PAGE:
Holy Cross Cemetery: A November Reflection, Part 2



Holy Cross Cemetery at Notre Dame 2019

November Rains Grief and Walks Through Wet Oak Leaves, Part 2

Brother Clarence dug the graves of our priests and brothers for decades. He never admitted to such a task during lunch at the seminary.

We were kids whom only carried books and avoided shovels. He served with love.

I never found out who dug his grave. I do know it was filled up with a holy man.

Brother Marcellus quietly clipped grass from around the concrete crosses. He must have prayed in rows.

His one shoe squeaked when he walked the long hallways in the seminary.

The rhythmic and often annoying sound was actually a reminder to us seminarians that he had been walking among the dead. I was always grateful.

Brother John served as administrative assistant to the provincial for 50 years.

I can imagine some people want to dig up his casket because the secrets he carried to his grave must be somewhere.

I remember hearing stories about how the elite of Holy Cross, the provincials and leaders, were buried in separate rows in the early days of the cemetery.

I am not sure of the exact date when all of that changed.

I am grateful that death treats us all the same.

I also remember hearing how some of the caskets of those leaders at the head of the line slid into the lake in the early days because of the weak soil.

We tried to hide our seminarian smirks.

We never laughed when we walked in the areas of the cemetery that put our brothers on one section and our priests on the other.

We got rid of at least one boundary in the Church.

Charlie was a character. He was the priest who invited Fr. Henry Nouwen to Notre Dame in the 1960’s to teach.

He admitted to me that because Henry wrote lots of books, everyone new Henry.

Charlie said to me one day, “Ronnie, but nobody knows me!”

I can’t help but laugh at Charlie’s grave.

He would want everyone to do that.

Jerry retired as the CFO at Notre Dame. He lived in the seminary at the same time as Charlie.

Fr. Jerry was the kindest man I have ever known.

He not only dealt with financial bottom lines, he also consoled hurting priests across the country.

If a priest were in trouble, Jerry would disappear for a couple of days. He would hurry to the airport and fly to his side and comfort him in his vocation.

Jerry never spoke of such a thing as he ate only milky grits for breakfast in the seminary.

However, we all knew.

Father Peter was another live wire. He spoke English with both German and Spanish accents.

He bantered endlessly with us novices. His skin was tough from wars and conflicts, in Germany and Chile.

In the end he would laugh at our shenanigans.

His brilliant laugh echoed off the marble at Marigreen Pines.

Father James served as rector of the seminary when I was in college. He taught sociology at Notre Dame.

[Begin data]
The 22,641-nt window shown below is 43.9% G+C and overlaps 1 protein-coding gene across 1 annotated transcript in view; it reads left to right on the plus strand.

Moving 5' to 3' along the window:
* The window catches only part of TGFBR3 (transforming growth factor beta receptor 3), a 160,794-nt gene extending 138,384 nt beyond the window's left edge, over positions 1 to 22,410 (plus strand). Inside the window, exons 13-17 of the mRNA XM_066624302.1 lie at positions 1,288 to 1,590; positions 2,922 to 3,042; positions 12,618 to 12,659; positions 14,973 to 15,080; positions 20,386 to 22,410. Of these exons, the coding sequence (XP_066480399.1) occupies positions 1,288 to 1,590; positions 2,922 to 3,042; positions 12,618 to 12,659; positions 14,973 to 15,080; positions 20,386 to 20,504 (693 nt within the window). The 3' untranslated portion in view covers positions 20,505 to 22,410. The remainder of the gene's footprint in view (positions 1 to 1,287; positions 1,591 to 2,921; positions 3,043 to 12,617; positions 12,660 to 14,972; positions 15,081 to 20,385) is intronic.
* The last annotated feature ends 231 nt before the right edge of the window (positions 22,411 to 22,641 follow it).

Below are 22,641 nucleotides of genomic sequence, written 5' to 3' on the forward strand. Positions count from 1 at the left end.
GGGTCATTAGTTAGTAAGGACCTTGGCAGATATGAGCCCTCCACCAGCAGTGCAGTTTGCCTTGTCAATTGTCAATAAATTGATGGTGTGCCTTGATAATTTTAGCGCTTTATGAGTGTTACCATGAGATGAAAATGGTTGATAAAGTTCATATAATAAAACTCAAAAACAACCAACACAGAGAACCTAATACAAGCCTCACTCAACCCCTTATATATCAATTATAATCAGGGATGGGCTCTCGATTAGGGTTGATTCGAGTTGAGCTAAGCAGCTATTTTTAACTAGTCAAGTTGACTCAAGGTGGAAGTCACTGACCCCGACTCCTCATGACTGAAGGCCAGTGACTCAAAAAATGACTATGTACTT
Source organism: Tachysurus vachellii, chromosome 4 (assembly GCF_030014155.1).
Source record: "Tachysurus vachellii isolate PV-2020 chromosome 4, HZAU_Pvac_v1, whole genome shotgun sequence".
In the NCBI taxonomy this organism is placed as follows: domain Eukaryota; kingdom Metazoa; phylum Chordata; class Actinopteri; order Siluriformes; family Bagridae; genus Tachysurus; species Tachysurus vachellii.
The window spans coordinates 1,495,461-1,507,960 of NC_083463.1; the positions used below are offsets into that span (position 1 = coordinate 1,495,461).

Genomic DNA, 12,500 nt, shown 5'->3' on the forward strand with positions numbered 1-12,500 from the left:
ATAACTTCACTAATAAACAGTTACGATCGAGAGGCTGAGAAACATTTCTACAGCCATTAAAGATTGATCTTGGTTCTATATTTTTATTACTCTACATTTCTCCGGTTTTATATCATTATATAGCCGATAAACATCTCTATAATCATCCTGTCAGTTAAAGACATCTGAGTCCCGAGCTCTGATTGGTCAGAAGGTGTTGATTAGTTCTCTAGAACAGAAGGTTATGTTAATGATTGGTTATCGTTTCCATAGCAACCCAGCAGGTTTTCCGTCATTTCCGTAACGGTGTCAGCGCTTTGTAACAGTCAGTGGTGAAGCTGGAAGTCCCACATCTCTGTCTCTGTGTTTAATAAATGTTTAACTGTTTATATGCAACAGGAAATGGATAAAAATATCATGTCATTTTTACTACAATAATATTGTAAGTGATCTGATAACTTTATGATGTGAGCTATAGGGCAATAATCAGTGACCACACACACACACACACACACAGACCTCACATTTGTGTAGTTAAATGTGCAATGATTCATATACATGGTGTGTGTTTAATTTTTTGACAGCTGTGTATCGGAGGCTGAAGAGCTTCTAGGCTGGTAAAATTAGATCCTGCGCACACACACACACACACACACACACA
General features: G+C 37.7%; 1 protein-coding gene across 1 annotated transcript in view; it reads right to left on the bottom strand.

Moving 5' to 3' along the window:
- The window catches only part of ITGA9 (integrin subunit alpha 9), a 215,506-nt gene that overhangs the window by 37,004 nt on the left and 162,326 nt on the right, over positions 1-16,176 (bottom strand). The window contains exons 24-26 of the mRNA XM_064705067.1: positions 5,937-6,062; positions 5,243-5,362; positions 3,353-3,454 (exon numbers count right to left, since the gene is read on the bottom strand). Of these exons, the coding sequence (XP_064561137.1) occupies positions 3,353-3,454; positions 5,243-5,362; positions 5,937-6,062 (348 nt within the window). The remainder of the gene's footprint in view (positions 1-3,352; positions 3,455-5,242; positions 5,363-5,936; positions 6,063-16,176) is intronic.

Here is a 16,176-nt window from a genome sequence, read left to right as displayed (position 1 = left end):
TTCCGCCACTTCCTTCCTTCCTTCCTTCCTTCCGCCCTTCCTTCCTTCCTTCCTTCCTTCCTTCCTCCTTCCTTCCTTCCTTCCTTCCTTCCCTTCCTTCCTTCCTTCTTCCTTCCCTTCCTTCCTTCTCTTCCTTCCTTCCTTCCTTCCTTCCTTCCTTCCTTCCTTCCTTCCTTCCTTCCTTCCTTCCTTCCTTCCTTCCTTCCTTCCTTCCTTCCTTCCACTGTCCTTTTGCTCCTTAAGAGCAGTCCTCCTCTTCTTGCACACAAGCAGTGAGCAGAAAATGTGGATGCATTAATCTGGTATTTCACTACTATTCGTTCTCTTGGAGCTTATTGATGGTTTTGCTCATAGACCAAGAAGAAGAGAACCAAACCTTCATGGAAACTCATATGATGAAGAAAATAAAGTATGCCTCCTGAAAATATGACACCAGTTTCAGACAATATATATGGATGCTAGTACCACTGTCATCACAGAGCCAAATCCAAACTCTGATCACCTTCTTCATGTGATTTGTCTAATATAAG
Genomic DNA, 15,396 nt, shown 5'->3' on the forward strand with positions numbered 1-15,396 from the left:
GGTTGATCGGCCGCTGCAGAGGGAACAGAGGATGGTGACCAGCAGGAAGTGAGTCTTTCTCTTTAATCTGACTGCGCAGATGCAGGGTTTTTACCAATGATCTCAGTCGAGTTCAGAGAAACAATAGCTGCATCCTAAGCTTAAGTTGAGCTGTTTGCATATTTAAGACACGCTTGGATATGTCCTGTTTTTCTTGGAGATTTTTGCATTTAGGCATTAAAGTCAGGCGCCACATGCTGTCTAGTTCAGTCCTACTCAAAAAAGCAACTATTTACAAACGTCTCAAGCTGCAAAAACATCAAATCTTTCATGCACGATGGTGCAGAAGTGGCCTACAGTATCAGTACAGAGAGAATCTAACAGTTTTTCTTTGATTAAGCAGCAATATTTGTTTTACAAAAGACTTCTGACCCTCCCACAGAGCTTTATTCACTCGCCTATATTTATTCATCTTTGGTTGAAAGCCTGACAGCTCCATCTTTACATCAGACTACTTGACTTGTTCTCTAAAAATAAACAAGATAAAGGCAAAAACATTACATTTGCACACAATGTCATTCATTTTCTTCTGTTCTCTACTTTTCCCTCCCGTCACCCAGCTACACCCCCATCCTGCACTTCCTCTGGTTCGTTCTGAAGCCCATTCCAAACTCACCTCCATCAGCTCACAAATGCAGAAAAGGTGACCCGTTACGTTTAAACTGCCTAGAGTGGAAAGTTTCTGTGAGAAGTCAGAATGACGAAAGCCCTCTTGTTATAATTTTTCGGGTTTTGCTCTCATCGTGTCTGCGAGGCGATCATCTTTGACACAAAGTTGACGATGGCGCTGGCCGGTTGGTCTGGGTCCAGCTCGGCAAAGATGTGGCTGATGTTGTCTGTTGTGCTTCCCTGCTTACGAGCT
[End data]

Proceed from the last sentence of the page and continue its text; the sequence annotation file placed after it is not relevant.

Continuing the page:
He had a way of reading our needs.

When I served people in poverty in Portland, Jim heard confessions on Mondays. He also served coffee in our hospitality center.

He soon developed memory loss. That was a death by inches that I still grieve.

A couple of years ago, there were four men named “Ron” in the community. Three of them are now deceased.

One Ron died after doing his laundry.

Another Ron died from years of drinking and living sober.

The third Ron died of giving his life to the sick.

His funeral gathered one of the largest crowds of South Bend parishioners ever at the Basilica of the Sacred Heart.

Holy Cross needs to accept more guys named, “Ron.”

















1 thought on “Holy Cross Cemetery: A November Reflection, Part 2

  1. I love these stories! That’s quite remarkable that the brothers and priests were not buried together until recent times. The last time I visited the cemetery, I saw Brother Chet Ziemba’s tombstone, and many memories came flooding back. I remember his corny jokes, but what really stays with me are his stories of landing on the beach on D-Day as a young G.I.. He told us that the priests were exempt from military service, but the brothers were not. In a hail of bullets, he held dying guys in his arms, and their last words were always “mom…mom”. He spoke of a priest on one of the landing craft, hearing confessions of guys in a long line, and just absolving one after another in rapid succession. He said the biggest change he saw after the war was the church being able to say, “how can we help you?” God bless Brother Chet, he loved to have his coffee while he plowed the roads around Fatima Retreat house in the wee hours of the morning. Just like Brother Clarence and Brother James Edwin, they gave witness through their lives of humble service to the love of Jesus!

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